Dam-removal proponents were heavily outnumbered at the hearing by residents who fear that they will lose cheap power, tax revenues, flood-control capabilities and waterfront-property value when the dams are demolished. “Dam-huggers,” as they are called by dam-removal advocates, continue to project these fears despite the reality that the dams targeted for demolition provide no flood control or water for irrigation, and offer only a minuscule megawatt output that can easily be replaced by renewable energy sources.

The Klamath settlement, however, has earned support in most other parts of the diverse river basin, and an unlikely coalition is now hoping to thread the “Klamath Act” through Congress. But passage is not expected to be easy.

“I think we clearly have an uphill battle passing this through Congress, but it’s been an uphill battle every step of the way,” said Craig Tucker, a key Klamath campaign strategist, when the bill was introduced last November. Tucker represents the Karuk Tribe in the negotiations. Proponents of the Klamath Act, such as the Pacific Coast Federation of Fishermen (of which Dave Bitts is president), contend that the cost of implementing the Klamath agreements is far less than what the federal government would spend bailing out unemployed fishermen and farmers with disaster-relief dollars if the Klamath system is not fixed soon.

toxic algae
The aging dams are the cause of toxic algae in the Klamath River. Photo courtesy of David McLain/Corbis.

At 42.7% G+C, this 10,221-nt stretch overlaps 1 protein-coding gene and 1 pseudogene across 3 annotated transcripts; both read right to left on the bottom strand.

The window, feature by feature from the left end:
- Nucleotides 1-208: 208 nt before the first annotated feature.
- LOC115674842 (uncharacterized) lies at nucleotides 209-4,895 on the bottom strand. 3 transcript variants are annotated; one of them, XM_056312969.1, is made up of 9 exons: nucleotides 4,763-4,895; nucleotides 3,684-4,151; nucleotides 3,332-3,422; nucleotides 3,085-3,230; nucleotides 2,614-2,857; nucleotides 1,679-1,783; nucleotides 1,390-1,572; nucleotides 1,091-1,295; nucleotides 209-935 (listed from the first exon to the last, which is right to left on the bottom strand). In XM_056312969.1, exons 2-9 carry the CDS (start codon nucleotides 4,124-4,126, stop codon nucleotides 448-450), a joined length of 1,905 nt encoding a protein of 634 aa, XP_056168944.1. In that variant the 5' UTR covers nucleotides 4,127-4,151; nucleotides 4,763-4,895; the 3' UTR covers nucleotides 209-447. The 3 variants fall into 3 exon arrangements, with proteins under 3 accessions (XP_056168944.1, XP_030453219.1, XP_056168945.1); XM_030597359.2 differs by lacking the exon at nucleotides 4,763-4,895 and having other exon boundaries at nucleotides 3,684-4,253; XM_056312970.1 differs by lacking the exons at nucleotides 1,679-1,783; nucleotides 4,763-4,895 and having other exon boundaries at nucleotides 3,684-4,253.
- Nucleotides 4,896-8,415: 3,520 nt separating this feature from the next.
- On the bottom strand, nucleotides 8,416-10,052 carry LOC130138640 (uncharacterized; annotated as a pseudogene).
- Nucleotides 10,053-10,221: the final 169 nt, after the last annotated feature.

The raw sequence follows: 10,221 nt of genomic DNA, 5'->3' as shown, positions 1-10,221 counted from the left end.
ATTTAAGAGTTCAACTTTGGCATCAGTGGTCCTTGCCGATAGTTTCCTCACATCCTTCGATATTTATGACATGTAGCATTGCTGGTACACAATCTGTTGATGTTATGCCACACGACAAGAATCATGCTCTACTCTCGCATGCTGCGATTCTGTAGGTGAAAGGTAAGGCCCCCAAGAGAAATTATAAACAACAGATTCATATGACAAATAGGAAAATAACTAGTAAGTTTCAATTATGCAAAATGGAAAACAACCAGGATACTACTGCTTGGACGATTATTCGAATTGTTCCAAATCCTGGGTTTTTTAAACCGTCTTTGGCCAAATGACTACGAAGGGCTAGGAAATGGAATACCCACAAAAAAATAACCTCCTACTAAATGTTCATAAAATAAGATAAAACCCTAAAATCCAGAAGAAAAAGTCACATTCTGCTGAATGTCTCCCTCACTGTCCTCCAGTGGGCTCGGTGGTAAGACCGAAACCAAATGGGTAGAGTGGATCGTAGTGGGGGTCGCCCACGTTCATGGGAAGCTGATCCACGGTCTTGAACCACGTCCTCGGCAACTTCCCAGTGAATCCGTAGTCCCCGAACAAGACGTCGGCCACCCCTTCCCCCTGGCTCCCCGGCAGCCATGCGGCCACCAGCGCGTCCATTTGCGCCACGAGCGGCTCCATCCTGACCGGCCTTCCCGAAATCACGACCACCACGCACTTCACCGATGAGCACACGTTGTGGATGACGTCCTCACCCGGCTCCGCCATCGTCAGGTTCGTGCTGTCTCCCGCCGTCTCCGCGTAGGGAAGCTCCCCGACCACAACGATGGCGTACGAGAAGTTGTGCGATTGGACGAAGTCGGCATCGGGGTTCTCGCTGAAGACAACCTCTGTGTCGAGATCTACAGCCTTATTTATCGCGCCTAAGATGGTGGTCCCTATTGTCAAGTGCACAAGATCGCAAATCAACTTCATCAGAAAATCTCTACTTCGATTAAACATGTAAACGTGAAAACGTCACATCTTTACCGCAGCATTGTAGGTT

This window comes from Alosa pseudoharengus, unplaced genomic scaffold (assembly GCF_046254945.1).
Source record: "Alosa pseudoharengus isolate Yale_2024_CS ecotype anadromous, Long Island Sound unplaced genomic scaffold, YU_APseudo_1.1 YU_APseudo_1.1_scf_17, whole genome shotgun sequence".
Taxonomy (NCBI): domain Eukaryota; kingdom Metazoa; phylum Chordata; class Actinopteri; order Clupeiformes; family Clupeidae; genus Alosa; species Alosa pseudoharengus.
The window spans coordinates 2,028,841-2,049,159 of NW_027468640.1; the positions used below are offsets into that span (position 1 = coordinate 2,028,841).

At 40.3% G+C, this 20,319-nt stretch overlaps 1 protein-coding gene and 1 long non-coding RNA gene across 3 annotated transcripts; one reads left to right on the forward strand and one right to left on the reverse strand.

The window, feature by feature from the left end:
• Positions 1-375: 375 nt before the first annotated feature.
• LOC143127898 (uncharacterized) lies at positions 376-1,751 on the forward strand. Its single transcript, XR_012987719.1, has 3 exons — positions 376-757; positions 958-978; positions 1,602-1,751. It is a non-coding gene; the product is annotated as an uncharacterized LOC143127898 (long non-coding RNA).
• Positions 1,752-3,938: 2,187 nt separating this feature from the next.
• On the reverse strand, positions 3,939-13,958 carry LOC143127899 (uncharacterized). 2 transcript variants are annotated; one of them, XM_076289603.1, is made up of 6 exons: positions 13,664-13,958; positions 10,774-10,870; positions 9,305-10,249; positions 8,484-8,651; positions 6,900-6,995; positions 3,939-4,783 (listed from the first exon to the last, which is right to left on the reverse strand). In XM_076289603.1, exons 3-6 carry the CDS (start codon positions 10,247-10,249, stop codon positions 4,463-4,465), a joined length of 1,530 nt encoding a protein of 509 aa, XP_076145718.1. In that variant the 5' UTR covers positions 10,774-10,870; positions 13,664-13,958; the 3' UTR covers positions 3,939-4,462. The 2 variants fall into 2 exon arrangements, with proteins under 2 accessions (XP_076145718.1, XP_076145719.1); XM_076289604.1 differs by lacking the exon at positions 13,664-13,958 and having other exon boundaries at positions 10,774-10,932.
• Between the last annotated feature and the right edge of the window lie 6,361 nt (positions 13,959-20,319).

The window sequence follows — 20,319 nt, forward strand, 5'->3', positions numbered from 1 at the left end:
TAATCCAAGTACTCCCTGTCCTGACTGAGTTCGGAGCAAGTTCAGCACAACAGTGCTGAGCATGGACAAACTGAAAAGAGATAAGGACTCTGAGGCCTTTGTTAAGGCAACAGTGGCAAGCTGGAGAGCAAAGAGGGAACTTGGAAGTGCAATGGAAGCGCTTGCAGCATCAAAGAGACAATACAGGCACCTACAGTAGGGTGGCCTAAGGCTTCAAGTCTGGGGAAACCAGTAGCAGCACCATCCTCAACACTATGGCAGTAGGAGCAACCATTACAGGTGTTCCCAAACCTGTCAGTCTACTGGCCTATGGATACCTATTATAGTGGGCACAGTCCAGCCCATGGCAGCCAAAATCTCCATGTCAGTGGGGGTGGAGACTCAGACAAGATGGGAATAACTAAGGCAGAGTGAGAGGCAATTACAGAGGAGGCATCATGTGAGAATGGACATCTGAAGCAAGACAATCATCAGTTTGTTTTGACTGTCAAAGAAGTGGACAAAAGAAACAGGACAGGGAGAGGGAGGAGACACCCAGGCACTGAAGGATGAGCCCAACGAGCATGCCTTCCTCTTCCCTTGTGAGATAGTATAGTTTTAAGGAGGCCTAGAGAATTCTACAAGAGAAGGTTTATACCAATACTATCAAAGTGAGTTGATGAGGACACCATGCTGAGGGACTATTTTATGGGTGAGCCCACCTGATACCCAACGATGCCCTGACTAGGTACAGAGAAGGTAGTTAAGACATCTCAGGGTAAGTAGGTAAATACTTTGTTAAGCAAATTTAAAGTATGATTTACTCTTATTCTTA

In contrast to the $525 million in new spending that would be authorized by the Klamath Act – $35 million annually over 15 years – farming and fishing communities lose an estimated $750 million or more in just one severely dry year.

But in a political climate where even bedrock environmental laws like the Clean Water Act and Endangered Species Act are at risk of being weakened or rolled back, nothing is certain.

For upriver and downriver communities in the Klamath Basin, the crises of the 2001 water shut-off and a vast fish-kill in 2002, caused by water diversions, are still painfully present. And 2012 threatens a possible replay of those epic tragedies.

dam-removal advocates
Federal studies have conservatively estimated that undamming the Klamath would create 6,000 jobs related to dam-demolition and a rebound in commercial fishing.

In the Upper Klamath Basin, Klamath County commissioners have recently declared a drought, and farmers there are making contingency plans for once again diverting water to save their crops of potatoes, barley, wheat, horseradish, mint and strawberries. This is occurring while fisheries managers at the Pacific Fisheries Management Council are projecting a returning run of some 1.6 million fall Chinook salmon in the Klamath River. If those projections are borne out, commercial and tribal fishermen could enjoy the best fishing season of their lives. But if water-quality and quantity problems persist in the river, there could easily be a fish kill beyond the scale of any that the area has ever seen.

Which way the pendulum will swing this year is anybody’s guess, but it is certain that more fish will swim in the river and more jobs will be created if the parties involved work together instead of prolonging their battles well into the 21st century.